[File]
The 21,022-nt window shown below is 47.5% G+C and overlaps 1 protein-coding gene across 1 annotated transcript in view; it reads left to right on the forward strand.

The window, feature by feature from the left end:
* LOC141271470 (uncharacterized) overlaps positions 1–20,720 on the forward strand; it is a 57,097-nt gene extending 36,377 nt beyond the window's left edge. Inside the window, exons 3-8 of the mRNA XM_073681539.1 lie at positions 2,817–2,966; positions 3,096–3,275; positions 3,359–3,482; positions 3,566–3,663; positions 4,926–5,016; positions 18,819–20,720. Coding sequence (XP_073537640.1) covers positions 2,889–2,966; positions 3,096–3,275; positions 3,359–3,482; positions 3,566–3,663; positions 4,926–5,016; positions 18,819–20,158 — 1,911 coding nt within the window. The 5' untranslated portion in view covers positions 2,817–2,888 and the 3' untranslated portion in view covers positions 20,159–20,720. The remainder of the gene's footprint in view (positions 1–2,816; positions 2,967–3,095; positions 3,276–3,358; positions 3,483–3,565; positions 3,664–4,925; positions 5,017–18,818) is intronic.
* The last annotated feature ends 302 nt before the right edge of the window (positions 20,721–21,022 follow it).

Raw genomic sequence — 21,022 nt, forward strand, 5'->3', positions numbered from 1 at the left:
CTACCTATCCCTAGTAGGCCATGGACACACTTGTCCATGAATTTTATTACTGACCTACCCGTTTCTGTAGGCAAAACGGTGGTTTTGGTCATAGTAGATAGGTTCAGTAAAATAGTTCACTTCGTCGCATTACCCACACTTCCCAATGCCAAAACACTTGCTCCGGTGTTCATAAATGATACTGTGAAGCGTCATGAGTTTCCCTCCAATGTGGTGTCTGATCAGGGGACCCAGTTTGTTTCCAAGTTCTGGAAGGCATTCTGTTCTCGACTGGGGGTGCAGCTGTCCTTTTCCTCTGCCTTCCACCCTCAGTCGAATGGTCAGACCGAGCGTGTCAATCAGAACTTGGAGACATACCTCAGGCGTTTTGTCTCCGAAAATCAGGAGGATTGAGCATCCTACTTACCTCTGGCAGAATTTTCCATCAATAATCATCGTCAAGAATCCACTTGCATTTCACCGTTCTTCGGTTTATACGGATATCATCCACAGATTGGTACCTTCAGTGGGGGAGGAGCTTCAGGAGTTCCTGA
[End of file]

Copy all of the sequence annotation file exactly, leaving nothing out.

The 21,022-nt window shown below is 47.5% G+C and overlaps 1 protein-coding gene across 1 annotated transcript in view; it reads left to right on the forward strand.

The window, feature by feature from the left end:
* LOC141271470 (uncharacterized) overlaps positions 1–20,720 on the forward strand; it is a 57,097-nt gene extending 36,377 nt beyond the window's left edge. Inside the window, exons 3-8 of the mRNA XM_073681539.1 lie at positions 2,817–2,966; positions 3,096–3,275; positions 3,359–3,482; positions 3,566–3,663; positions 4,926–5,016; positions 18,819–20,720. Coding sequence (XP_073537640.1) covers positions 2,889–2,966; positions 3,096–3,275; positions 3,359–3,482; positions 3,566–3,663; positions 4,926–5,016; positions 18,819–20,158 — 1,911 coding nt within the window. The 5' untranslated portion in view covers positions 2,817–2,888 and the 3' untranslated portion in view covers positions 20,159–20,720. The remainder of the gene's footprint in view (positions 1–2,816; positions 2,967–3,095; positions 3,276–3,358; positions 3,483–3,565; positions 3,664–4,925; positions 5,017–18,818) is intronic.
* The last annotated feature ends 302 nt before the right edge of the window (positions 20,721–21,022 follow it).

Raw genomic sequence — 21,022 nt, forward strand, 5'->3', positions numbered from 1 at the left:
CTACCTATCCCTAGTAGGCCATGGACACACTTGTCCATGAATTTTATTACTGACCTACCCGTTTCTGTAGGCAAAACGGTGGTTTTGGTCATAGTAGATAGGTTCAGTAAAATAGTTCACTTCGTCGCATTACCCACACTTCCCAATGCCAAAACACTTGCTCCGGTGTTCATAAATGATACTGTGAAGCGTCATGAGTTTCCCTCCAATGTGGTGTCTGATCAGGGGACCCAGTTTGTTTCCAAGTTCTGGAAGGCATTCTGTTCTCGACTGGGGGTGCAGCTGTCCTTTTCCTCTGCCTTCCACCCTCAGTCGAATGGTCAGACCGAGCGTGTCAATCAGAACTTGGAGACATACCTCAGGCGTTTTGTCTCCGAAAATCAGGAGGATTGAGCATCCTACTTACCTCTGGCAGAATTTTCCATCAATAATCATCGTCAAGAATCCACTTGCATTTCACCGTTCTTCGGTTTATACGGATATCATCCACAGATTGGTACCTTCAGTGGGGGAGGAGCTTCAGGAGTTCCTGA